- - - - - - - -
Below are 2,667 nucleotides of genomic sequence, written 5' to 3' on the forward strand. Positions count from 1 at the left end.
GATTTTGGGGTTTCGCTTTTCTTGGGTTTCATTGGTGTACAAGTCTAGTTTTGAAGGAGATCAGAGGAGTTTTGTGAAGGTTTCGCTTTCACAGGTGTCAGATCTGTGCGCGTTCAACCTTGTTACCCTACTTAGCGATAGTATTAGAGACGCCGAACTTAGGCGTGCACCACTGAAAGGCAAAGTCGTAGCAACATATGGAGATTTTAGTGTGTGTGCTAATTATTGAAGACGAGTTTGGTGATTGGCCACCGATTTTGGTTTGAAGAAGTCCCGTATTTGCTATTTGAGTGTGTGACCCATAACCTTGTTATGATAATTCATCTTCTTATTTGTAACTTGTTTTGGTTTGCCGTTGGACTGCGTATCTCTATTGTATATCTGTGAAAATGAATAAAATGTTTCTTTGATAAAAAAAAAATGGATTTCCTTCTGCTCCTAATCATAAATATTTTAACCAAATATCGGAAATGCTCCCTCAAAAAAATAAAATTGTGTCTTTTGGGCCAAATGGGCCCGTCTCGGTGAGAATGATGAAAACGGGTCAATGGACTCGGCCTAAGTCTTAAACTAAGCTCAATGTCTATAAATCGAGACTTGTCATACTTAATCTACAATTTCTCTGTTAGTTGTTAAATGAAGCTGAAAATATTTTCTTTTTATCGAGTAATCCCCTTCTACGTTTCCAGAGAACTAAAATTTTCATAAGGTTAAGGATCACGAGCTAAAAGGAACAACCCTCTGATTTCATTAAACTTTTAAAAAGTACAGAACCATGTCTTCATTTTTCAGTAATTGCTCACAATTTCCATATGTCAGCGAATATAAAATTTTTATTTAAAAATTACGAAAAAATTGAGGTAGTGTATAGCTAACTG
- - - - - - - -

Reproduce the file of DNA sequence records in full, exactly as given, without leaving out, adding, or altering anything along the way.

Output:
Below are 2,667 nucleotides of genomic sequence, written 5' to 3' on the forward strand. Positions count from 1 at the left end.
GATTTTGGGGTTTCGCTTTTCTTGGGTTTCATTGGTGTACAAGTCTAGTTTTGAAGGAGATCAGAGGAGTTTTGTGAAGGTTTCGCTTTCACAGGTGTCAGATCTGTGCGCGTTCAACCTTGTTACCCTACTTAGCGATAGTATTAGAGACGCCGAACTTAGGCGTGCACCACTGAAAGGCAAAGTCGTAGCAACATATGGAGATTTTAGTGTGTGTGCTAATTATTGAAGACGAGTTTGGTGATTGGCCACCGATTTTGGTTTGAAGAAGTCCCGTATTTGCTATTTGAGTGTGTGACCCATAACCTTGTTATGATAATTCATCTTCTTATTTGTAACTTGTTTTGGTTTGCCGTTGGACTGCGTATCTCTATTGTATATCTGTGAAAATGAATAAAATGTTTCTTTGATAAAAAAAAAATGGATTTCCTTCTGCTCCTAATCATAAATATTTTAACCAAATATCGGAAATGCTCCCTCAAAAAAATAAAATTGTGTCTTTTGGGCCAAATGGGCCCGTCTCGGTGAGAATGATGAAAACGGGTCAATGGACTCGGCCTAAGTCTTAAACTAAGCTCAATGTCTATAAATCGAGACTTGTCATACTTAATCTACAATTTCTCTGTTAGTTGTTAAATGAAGCTGAAAATATTTTCTTTTTATCGAGTAATCCCCTTCTACGTTTCCAGAGAACTAAAATTTTCATAAGGTTAAGGATCACGAGCTAAAAGGAACAACCCTCTGATTTCATTAAACTTTTAAAAAGTACAGAACCATGTCTTCATTTTTCAGTAATTGCTCACAATTTCCATATGTCAGCGAATATAAAATTTTTATTTAAAAATTACGAAAAAATTGAGGTAGTGTATAGCTAACTG